I've felt guilty since my husband's death, because I'm sure he had some definite ideas about his funeral, but I never pushed him to find out what they were, and so I didn't carry them out. I'm even reluctant to meet him in heaven because I'm afraid he'll be angry at me. Is my fear foolish?
I don’t know that I would label it foolish — but it certainly is unnecessary! In heaven, all the sins and hurts of the past will be erased, and they’ll no longer have any hold over us. In other words, in heaven your husband will be perfect — and so will you! The Bible says that in heaven “we shall be like (Christ), for we shall see him as he is” (1 John 3:2).
In any case, you shouldn’t feel guilty because you didn’t carry out your husband’s wishes concerning his funeral. If he felt strongly about them, he should have put them in writing and not left you to guess about them. In other words, don’t be bound by undeserved guilt. When we do wrong, we should face it and seek God’s forgiveness (and the forgiveness of those we may have hurt). But sometimes we feel guilty when we shouldn’t, and we’re only giving the devil an opportunity to weigh us down.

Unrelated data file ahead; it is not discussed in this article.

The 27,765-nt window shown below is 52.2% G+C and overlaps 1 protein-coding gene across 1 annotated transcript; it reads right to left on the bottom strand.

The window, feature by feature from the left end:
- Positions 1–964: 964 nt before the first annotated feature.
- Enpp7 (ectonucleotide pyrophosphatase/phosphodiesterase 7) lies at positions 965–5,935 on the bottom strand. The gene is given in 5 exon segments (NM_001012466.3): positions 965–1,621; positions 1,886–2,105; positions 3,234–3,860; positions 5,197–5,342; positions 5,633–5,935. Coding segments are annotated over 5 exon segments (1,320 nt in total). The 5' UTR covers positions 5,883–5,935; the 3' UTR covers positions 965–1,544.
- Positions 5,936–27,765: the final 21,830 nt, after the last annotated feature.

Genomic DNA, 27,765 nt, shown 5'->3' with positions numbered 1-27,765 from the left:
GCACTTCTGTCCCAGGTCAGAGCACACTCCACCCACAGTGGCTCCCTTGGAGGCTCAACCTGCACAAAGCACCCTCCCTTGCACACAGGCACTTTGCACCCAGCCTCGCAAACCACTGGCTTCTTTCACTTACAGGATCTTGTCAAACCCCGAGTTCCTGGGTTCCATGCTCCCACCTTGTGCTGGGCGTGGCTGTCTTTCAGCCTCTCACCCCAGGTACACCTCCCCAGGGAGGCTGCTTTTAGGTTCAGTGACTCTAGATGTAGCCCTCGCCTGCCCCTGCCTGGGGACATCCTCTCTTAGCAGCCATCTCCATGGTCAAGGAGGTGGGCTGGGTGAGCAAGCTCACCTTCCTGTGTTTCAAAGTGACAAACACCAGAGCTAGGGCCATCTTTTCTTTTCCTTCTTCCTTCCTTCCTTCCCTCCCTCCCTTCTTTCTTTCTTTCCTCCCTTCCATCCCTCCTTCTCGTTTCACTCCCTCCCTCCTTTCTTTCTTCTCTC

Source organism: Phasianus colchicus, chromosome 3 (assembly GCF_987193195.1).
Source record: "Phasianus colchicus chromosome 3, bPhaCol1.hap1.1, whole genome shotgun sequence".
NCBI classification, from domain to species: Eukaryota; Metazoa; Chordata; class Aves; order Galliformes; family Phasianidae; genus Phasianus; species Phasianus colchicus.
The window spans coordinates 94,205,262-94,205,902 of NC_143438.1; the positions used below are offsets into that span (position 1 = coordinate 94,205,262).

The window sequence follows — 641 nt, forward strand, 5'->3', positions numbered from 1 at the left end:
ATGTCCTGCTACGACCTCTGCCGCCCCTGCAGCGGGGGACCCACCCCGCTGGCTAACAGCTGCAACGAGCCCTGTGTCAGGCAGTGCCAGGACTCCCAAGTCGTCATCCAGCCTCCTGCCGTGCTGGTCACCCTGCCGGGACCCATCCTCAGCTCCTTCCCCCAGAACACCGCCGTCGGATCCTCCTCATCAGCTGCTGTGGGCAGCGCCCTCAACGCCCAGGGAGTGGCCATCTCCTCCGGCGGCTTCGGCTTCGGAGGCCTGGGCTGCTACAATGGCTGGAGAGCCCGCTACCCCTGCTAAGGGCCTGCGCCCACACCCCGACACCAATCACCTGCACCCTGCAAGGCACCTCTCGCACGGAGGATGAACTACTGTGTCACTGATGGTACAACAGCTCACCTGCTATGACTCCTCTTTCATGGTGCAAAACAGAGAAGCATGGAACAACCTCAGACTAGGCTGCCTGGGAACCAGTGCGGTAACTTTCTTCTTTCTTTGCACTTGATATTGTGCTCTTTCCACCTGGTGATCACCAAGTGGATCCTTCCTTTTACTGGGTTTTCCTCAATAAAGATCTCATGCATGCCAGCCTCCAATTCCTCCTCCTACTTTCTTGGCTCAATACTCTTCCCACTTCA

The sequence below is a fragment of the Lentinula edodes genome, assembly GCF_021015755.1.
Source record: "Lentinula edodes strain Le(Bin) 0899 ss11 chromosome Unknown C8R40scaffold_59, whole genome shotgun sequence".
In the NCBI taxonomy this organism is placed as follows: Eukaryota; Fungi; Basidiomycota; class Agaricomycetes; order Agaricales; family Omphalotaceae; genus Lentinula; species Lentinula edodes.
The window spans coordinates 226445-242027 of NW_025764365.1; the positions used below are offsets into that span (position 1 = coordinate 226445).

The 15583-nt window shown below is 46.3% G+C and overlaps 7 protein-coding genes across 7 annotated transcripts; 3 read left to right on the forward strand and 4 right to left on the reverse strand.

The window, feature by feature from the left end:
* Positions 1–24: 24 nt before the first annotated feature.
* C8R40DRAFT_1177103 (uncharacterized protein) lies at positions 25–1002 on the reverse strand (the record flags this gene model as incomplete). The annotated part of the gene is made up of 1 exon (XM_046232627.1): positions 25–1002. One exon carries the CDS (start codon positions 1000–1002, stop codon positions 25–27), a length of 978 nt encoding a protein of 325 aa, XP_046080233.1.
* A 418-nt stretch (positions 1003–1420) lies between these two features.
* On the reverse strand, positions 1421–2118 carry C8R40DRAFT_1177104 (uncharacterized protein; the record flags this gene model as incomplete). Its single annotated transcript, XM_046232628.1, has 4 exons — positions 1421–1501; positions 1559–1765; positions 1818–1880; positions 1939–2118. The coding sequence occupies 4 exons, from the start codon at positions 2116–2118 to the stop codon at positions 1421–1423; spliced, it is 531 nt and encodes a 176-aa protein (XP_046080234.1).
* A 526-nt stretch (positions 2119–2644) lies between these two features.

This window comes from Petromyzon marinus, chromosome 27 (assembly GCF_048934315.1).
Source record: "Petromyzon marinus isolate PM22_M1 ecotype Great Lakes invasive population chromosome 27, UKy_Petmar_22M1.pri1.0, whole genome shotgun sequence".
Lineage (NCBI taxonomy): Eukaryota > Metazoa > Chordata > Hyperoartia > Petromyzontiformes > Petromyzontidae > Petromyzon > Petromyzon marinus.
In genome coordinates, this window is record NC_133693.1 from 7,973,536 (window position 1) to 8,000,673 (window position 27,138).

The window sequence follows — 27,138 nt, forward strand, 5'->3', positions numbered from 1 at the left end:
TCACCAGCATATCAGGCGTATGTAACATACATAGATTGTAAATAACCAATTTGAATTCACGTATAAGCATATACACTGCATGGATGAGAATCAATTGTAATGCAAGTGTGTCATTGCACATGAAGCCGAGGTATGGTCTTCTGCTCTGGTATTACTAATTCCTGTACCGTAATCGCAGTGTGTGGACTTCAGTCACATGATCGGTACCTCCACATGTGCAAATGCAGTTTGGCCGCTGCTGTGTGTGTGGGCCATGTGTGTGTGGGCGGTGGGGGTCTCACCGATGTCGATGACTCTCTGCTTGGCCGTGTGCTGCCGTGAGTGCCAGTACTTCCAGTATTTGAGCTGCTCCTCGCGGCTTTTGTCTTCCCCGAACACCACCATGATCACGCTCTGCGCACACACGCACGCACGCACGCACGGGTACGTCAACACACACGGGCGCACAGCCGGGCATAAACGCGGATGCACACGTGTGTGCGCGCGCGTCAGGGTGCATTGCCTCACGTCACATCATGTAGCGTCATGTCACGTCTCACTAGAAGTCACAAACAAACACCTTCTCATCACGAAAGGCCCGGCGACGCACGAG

One reason I wanted to reprint your letter, however, is because it points out an important practical issue. It is this: We should do everything we can to avoid causing problems for those we leave behind. Even if we have very little, it’s still important to have a valid will, and also documents that express our wishes concerning our healthcare. The Bible says, “Everything should be done in a fitting and orderly way” (1 Corinthians 14:40).